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Living Without Worry by Timothy Lane – A Review

ldworry_mediumborder.hjog6xdm752qmagw2ebqmrohfru27xedLiving Without Worry (Good Book Company, 2014) by Timothy Lane is a helpful, concise, and accessible treatment about the roots of anxiety and methods of dealing with it. While recognising different degrees of anxiety and various physiological conditions that may contribute to, or arise from, extreme situations, Lane offers basic principles to try navigate the circumstances of worry in a positive manner.
Identifying causes of worry that arise from past (actions done by the individual, or to the individual), the future (situations that may arise), the present (what is happening now); Lane goes on to unfold a pattern by which the individual identifies how these circumstances supplant or distort focus on God and then cultivate a perspective that expresses trust in God.
Scripture is skilfully used to both provide the pattern of the counsel as well as the context for trusting it. Helpful questions practically unfold the process and an important section contextualises the process in terms of recognising that circumstances in life will provide opportunities to give in to worry and fear, but these are used by God to grow the faith of his people.
Personally, as a long-standing worrier who is inclined to periods of melancholy, Lane’s analysis rings true and his counsel resonates as being a constructive pattern to dealing with the various situations in life that can easily lead to anxiety. Even as I read it for this review I found current situations causing apprehension giving way to a sense of God’s power and purpose that brings peace.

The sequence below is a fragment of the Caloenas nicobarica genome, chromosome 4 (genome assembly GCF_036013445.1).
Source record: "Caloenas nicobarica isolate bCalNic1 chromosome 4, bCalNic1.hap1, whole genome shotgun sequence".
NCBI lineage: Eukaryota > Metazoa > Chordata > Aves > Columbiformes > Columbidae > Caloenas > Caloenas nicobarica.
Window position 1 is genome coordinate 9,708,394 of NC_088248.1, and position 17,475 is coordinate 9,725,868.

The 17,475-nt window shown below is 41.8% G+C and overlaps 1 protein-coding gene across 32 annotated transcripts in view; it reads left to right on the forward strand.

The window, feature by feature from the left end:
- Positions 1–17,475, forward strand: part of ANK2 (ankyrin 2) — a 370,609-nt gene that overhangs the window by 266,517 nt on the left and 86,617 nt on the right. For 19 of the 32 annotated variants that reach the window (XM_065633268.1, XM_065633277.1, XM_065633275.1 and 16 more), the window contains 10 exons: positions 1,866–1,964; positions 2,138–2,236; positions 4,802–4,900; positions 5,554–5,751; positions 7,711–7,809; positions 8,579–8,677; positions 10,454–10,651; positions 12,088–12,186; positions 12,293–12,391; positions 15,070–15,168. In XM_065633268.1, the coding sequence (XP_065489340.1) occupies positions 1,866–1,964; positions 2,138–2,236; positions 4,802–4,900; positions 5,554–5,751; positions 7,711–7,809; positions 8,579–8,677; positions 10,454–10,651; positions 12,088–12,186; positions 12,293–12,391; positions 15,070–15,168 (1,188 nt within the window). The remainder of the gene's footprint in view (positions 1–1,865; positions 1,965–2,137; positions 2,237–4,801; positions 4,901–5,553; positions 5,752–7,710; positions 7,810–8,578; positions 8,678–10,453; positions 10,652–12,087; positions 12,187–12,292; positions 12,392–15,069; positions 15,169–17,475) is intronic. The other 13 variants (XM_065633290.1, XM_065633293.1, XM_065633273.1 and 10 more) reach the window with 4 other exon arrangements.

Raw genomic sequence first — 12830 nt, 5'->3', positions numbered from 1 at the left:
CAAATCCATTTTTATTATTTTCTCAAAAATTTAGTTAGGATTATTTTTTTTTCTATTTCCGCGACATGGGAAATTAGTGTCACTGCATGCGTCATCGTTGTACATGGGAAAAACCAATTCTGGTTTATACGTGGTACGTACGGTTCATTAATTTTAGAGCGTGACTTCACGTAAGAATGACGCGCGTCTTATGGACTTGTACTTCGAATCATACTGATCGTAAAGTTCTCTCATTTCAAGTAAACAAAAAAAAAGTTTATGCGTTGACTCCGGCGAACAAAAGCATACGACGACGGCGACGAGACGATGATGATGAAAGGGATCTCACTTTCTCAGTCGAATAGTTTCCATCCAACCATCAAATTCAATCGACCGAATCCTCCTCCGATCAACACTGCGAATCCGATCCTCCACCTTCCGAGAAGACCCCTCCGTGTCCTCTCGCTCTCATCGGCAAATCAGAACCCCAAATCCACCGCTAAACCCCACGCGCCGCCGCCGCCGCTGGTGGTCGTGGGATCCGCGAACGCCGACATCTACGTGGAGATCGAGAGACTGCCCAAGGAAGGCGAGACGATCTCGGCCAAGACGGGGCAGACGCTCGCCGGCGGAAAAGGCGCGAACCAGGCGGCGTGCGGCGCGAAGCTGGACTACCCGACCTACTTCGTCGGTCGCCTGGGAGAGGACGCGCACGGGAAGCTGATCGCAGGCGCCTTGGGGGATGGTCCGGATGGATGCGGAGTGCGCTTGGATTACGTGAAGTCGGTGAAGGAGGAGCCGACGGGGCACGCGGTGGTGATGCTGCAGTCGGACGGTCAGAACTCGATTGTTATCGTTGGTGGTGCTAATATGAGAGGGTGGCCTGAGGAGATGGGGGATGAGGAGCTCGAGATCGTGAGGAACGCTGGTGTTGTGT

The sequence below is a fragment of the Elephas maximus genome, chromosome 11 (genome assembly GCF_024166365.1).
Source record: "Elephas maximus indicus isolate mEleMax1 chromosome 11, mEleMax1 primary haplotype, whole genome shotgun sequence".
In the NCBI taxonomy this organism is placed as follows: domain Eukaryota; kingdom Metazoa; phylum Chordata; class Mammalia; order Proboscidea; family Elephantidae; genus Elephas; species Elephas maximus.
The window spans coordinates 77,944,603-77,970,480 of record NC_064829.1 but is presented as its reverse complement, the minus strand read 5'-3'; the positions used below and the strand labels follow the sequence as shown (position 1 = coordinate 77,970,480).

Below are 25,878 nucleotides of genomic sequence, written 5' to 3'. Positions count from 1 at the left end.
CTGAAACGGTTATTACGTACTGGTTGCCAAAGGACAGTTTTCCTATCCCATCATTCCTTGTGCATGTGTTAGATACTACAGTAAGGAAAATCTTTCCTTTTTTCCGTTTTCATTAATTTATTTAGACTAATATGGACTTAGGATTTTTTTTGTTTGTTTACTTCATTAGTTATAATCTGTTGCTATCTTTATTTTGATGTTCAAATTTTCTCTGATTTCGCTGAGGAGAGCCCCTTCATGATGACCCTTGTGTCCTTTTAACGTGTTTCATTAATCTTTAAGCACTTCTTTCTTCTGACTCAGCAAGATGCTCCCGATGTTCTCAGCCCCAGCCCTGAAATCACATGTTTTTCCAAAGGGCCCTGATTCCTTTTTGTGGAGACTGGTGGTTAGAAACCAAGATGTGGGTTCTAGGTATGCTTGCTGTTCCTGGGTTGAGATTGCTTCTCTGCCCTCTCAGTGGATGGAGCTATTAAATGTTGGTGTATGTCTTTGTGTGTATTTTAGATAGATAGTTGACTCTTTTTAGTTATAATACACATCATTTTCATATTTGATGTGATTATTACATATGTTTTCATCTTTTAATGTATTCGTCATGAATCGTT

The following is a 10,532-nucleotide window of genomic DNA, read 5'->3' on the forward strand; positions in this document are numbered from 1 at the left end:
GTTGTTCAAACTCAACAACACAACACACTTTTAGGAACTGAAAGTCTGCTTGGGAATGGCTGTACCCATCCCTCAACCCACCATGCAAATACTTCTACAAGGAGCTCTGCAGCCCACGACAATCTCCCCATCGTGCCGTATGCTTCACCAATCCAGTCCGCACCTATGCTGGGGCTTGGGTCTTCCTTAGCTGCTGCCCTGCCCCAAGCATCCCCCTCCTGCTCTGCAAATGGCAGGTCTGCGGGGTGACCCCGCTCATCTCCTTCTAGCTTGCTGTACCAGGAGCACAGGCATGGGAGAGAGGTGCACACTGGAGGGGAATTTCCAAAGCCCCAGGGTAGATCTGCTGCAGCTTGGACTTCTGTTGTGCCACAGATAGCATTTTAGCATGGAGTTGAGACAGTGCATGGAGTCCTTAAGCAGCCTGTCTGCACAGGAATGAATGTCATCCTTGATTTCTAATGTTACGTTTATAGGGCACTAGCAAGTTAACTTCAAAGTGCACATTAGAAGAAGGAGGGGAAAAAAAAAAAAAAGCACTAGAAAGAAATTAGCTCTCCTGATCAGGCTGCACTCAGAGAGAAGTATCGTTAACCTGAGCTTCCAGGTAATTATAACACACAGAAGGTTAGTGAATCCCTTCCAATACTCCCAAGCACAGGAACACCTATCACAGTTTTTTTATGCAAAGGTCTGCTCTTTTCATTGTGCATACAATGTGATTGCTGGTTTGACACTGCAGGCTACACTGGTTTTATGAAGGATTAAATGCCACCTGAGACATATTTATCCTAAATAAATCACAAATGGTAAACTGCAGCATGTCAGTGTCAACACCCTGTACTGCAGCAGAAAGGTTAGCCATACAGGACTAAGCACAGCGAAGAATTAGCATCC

The .mobi edition of Living Without Worry upon which this review is based was provided by Cross Focussed Reviews as part of a Living Without Worry blog tour. A positive review was not required as a condition of its provision.


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Have you heard of ‘The Cambridge Seven’?

My recent visit to Timor Leste is not my first overseas trip with a member of the Benn family. Fourteen years ago Shirley Benn led an OMF Mission Experience Tour, on which a much less mature and far more brash version of myself was sent. I continue to be thankful for her grace and patience on that trip, and trust whatever fruit is gained from the encouragement I can give to cross-cultural Gospel work is some compensation for her trials.
On that trip I encountered the idea of ‘story’. Accompanying our group along the way was a tote bag of books, generally missionary biographies. It was on the islands of Indonesia that I first encountered the stories of Isobel Kuhn, Pauline Hamilton and others. My concept of what God does through those who hand their lives over to Him was greatly expanded.
So, as I looked through Koorong in Melbourne the day before the trip I purchased a marked down copy of ‘The Cambridge Seven’ [Christian Focus, 2006 111pgs]. In this revised edition of his 1955 book of the same name John Pollock provides a sketch outline of what the cover terms ‘The True Story Of Ordinary Men Used In No Ordinary Way’.
The book is not a mystery, so it does no harm at all to explain the outline of the story. On February 5, 1885 seven young men left England to work as missionaries with the China Inland Mission. This in itself was still not commonplace, but the extraordinary aspect of these seven is that they were all graduates of Cambridge, all from priveleged backgrounds and each, by their choice walked away from lives of comfort and high society. These facts are no mystery, but the mystery the book seeks to explain is this: what influenced the cream of a generation to forsake all for China’s lost millions?
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